The Romantic Era
By Beth Marie
Romanticism has provoked many famous definitions, among them “the renascence of wonder” and the “addition of strangeness to beauty.” Such capsule definitions are arresting, but none manages to present more than a single, highly general quality of the period in literature. Explanation of romanticism by the cataloging of attributes contrary to neoclassical practice is equally inconclusive: spontaneity versus formal restraint, imagination versus reason, subjectivity versus objectivity, liberalism versus traditional- ism—all the usual labels are too imprecise, pertaining as much to contemporary litera- ture as to the variegated work of the romantics. But the contrasts do suggest one crucial principle of the elusive complex of attitudes and dogma assembled under the banner of romanticism: It was—and still is—essentially one of two fundamental ways of looking at life, the OTHER way than that leading to an art of the rational, the finite, and the realistic. Tobesure,thisOTHERoutlookhadcertainspecificandpronouncedliterary manifestations during the early decades of the nineteenth century in England, but it has always been a prime trait of the British creative temperament. It is the kind of respon- siveness or sensibility which leads to what in literature and visual art is called the romantic. Obviously, the romantic is inimical to the severely rational; it has warmth where logic has not; it is not restrained by bare fact or scornful of intuition; it has large- ness and sweep and passion; and it is as necessary a part of human experience as is the purely rational.
Specifically, the romantic urges with intensity that mankind is a vast brotherhood; it stands in awe of man’s immense possibilities for both good and evil; it sees the essential goodness as well as the savagery of nature. It praises beauty in all forms; it delights in the comeliness of the body and soul alike; it demands the sensuous and the exquisite. Often it swings between a vibrant unrestrained joy in living and a deep melancholy at the thought of the inevitable decay and death of all beauty and life. It honors the legacy of the past, but it looks to the future with hope and enthusiasm. It resents any force, whether social or ideological, that blocks the progress of its ideals; it resists what it con- siders arbitrary restraint and tyranny; it rebels against the harsh and remorseless logic of facts that fetter its flight. It brings gentleness, color, and intensity to life, and a certain expansiveness—both attractive and dangerous—in the range of human feelings, imagi- nation and expression. It represents, in sum, the articulation of what man ideally would like to be and have; it can be an individual’s escape from unpleasant reality, but it can also serve as his inspiration to worthy achievement.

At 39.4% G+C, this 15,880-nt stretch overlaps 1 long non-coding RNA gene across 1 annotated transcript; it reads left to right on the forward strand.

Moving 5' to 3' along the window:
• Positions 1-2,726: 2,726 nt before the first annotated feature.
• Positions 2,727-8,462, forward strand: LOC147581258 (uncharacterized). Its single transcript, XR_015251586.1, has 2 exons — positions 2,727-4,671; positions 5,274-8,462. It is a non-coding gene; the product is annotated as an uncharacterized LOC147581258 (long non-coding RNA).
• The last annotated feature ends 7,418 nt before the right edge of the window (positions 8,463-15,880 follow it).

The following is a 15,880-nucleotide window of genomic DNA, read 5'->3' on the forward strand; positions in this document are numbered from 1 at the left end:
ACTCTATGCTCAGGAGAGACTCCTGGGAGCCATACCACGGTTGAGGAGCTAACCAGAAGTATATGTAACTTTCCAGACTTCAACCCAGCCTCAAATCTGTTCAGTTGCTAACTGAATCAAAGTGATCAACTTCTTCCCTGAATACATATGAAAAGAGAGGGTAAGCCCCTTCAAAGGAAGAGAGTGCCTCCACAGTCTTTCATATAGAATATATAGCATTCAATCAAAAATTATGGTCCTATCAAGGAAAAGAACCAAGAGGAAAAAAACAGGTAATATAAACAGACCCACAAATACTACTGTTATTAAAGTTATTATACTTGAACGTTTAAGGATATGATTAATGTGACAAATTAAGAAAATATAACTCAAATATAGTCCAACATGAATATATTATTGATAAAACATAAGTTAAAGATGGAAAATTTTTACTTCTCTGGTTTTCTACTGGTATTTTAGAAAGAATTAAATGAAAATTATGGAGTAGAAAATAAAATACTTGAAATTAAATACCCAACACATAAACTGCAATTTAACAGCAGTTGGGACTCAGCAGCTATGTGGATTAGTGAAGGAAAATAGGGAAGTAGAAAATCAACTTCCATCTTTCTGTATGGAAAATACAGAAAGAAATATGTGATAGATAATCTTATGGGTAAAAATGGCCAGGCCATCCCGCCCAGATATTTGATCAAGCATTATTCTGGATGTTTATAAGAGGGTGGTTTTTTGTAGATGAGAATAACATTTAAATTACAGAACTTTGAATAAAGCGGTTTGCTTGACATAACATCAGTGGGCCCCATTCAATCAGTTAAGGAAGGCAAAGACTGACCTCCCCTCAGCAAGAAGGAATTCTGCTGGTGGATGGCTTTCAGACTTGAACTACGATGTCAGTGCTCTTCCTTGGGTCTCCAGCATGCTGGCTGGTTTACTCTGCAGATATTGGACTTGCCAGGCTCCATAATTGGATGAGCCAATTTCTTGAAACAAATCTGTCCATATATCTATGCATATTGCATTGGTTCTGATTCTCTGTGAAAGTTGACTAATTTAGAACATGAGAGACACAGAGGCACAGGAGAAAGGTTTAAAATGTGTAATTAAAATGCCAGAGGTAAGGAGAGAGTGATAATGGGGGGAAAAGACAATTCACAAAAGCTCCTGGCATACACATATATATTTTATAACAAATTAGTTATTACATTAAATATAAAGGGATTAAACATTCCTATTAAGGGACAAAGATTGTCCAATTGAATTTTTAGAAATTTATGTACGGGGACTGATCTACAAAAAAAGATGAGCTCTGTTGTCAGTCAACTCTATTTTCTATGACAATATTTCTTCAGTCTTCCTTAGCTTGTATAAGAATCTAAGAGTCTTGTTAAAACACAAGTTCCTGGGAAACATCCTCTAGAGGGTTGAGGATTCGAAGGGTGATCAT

MY HEART LEAPS UP WHEN I BEHOLD
My heart leaps up when I behold A rainbow in the sky;
So was it when my life began, So is it now I am a man,
So be it when I shall grow old, Or let me die!
The Child is father of the Man,
And I could which my days to be Bound each to each by natural piety.
THE WORLD IS TOO MUCH WITH US
The world is too much with us;
Late and soon,
Getting and spending, we lay waste our powers; Little we see in Nature that is ours;
We have given our hearts away, a sordid boon! The sea that bears her bosom to the moon, The winds that will be howling at all hours, And are up-gathered now like sleeping flowers; For this, for everything, we are out of tune,
It moves us not, Great God! I’d rather be
A Pagan suckled in a creed outworn,
So might I, standing on this pleasant lea,
Have glimpses that would make me less forlorn, Have sight of Proteus rising from the sea,
Or hear old Triton blow his wreathed horn.
- William Wordsworth (1770-1850)s
THE DIVINE IMAGE
To Mercy, Pity, Peace, and Love All pray in their distress;
And to these virtues of delight Return their thankfulness.
For Mercy, Pity, Peace, and Love Is God, our Father dear,
And Mercy, Pity, Peace, and Love Is man, His child and care.
For Mercy has a human heart, Pity a human face,
And Love, the human form divine, And Peace, the human dress.
Then every man, of every clime, That prays in his distress,
Prays to the human form divine, Love, Mercy, Pity, Peace.
And all must love the human form, In heathen,Turk, or Jew;
Where Mercy, Love, and Pity dwell There God is dwelling too.
- William Blake (1757-1827)
Air and Angels
Twice or thrice had I loved thee,
Before I knew thy face or name;
So in a voice, so in a shapeless flame,
Angels affect us oft, and worshipp’e,
Some lovely glorious nothing I did see.
But since my soul, whose child love is,
Takes limbs of flesh, and else could nothing do More subtle than the parent is,
Love must not be, but take a body too,
And therefore what thou wert, and who,
I bid love ask, and now
That it assume thy body , I allow
And fix itself in thy lip, eye, and brow.
Whilst thus to ballast love, I thought, And so more steadily to have gone, With wares that would sink admiration, I saw, I had love’s pinnace overraught; Every thy hair for love to work upon
Is much too much, some fitter must be sought; For, nor in nothing, nor in things
Extreme, and scattering bright, can love inhere; Then as an Angel, face and wings
Of air, not pure as it, yet pure doth wear, So thy love may be my love’s sphere;
Just a disparity
As is ‘twixt Air and Angels’ purity,
‘Twixt women’s love, and men’s will ever be. -John Donne
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